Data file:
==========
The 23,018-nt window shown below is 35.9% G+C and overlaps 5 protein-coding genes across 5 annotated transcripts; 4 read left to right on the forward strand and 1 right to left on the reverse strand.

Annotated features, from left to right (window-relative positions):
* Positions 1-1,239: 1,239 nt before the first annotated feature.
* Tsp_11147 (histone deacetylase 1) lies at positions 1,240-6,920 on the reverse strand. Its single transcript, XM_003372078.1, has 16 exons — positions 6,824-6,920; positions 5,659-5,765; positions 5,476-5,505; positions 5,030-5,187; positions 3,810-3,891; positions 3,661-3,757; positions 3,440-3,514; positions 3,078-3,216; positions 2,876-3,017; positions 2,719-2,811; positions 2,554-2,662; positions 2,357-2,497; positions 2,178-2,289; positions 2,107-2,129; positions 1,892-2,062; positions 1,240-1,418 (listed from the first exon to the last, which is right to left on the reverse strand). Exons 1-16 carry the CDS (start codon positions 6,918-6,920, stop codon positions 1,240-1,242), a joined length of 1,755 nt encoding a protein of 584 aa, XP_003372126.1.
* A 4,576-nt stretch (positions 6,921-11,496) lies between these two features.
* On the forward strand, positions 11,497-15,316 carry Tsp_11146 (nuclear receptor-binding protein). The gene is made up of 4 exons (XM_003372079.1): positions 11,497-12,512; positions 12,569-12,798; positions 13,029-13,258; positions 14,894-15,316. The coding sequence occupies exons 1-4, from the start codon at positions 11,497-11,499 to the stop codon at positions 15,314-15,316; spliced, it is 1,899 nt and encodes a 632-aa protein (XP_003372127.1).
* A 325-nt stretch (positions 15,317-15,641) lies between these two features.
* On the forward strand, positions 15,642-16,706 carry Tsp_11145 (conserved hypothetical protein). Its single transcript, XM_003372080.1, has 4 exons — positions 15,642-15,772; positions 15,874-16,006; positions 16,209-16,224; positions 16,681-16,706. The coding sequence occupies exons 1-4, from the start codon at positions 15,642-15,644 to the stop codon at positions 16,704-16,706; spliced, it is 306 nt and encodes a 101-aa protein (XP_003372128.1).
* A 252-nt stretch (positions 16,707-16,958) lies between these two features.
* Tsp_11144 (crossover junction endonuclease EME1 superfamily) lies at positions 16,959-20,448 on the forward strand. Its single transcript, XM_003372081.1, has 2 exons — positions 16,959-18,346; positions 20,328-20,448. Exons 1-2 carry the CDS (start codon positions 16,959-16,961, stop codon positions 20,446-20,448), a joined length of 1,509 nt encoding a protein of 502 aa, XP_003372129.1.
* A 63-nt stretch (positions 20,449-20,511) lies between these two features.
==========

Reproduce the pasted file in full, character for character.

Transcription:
The 23,018-nt window shown below is 35.9% G+C and overlaps 5 protein-coding genes across 5 annotated transcripts; 4 read left to right on the forward strand and 1 right to left on the reverse strand.

Annotated features, from left to right (window-relative positions):
* Positions 1-1,239: 1,239 nt before the first annotated feature.
* Tsp_11147 (histone deacetylase 1) lies at positions 1,240-6,920 on the reverse strand. Its single transcript, XM_003372078.1, has 16 exons — positions 6,824-6,920; positions 5,659-5,765; positions 5,476-5,505; positions 5,030-5,187; positions 3,810-3,891; positions 3,661-3,757; positions 3,440-3,514; positions 3,078-3,216; positions 2,876-3,017; positions 2,719-2,811; positions 2,554-2,662; positions 2,357-2,497; positions 2,178-2,289; positions 2,107-2,129; positions 1,892-2,062; positions 1,240-1,418 (listed from the first exon to the last, which is right to left on the reverse strand). Exons 1-16 carry the CDS (start codon positions 6,918-6,920, stop codon positions 1,240-1,242), a joined length of 1,755 nt encoding a protein of 584 aa, XP_003372126.1.
* A 4,576-nt stretch (positions 6,921-11,496) lies between these two features.
* On the forward strand, positions 11,497-15,316 carry Tsp_11146 (nuclear receptor-binding protein). The gene is made up of 4 exons (XM_003372079.1): positions 11,497-12,512; positions 12,569-12,798; positions 13,029-13,258; positions 14,894-15,316. The coding sequence occupies exons 1-4, from the start codon at positions 11,497-11,499 to the stop codon at positions 15,314-15,316; spliced, it is 1,899 nt and encodes a 632-aa protein (XP_003372127.1).
* A 325-nt stretch (positions 15,317-15,641) lies between these two features.
* On the forward strand, positions 15,642-16,706 carry Tsp_11145 (conserved hypothetical protein). Its single transcript, XM_003372080.1, has 4 exons — positions 15,642-15,772; positions 15,874-16,006; positions 16,209-16,224; positions 16,681-16,706. The coding sequence occupies exons 1-4, from the start codon at positions 15,642-15,644 to the stop codon at positions 16,704-16,706; spliced, it is 306 nt and encodes a 101-aa protein (XP_003372128.1).
* A 252-nt stretch (positions 16,707-16,958) lies between these two features.
* Tsp_11144 (crossover junction endonuclease EME1 superfamily) lies at positions 16,959-20,448 on the forward strand. Its single transcript, XM_003372081.1, has 2 exons — positions 16,959-18,346; positions 20,328-20,448. Exons 1-2 carry the CDS (start codon positions 16,959-16,961, stop codon positions 20,446-20,448), a joined length of 1,509 nt encoding a protein of 502 aa, XP_003372129.1.
* A 63-nt stretch (positions 20,449-20,511) lies between these two features.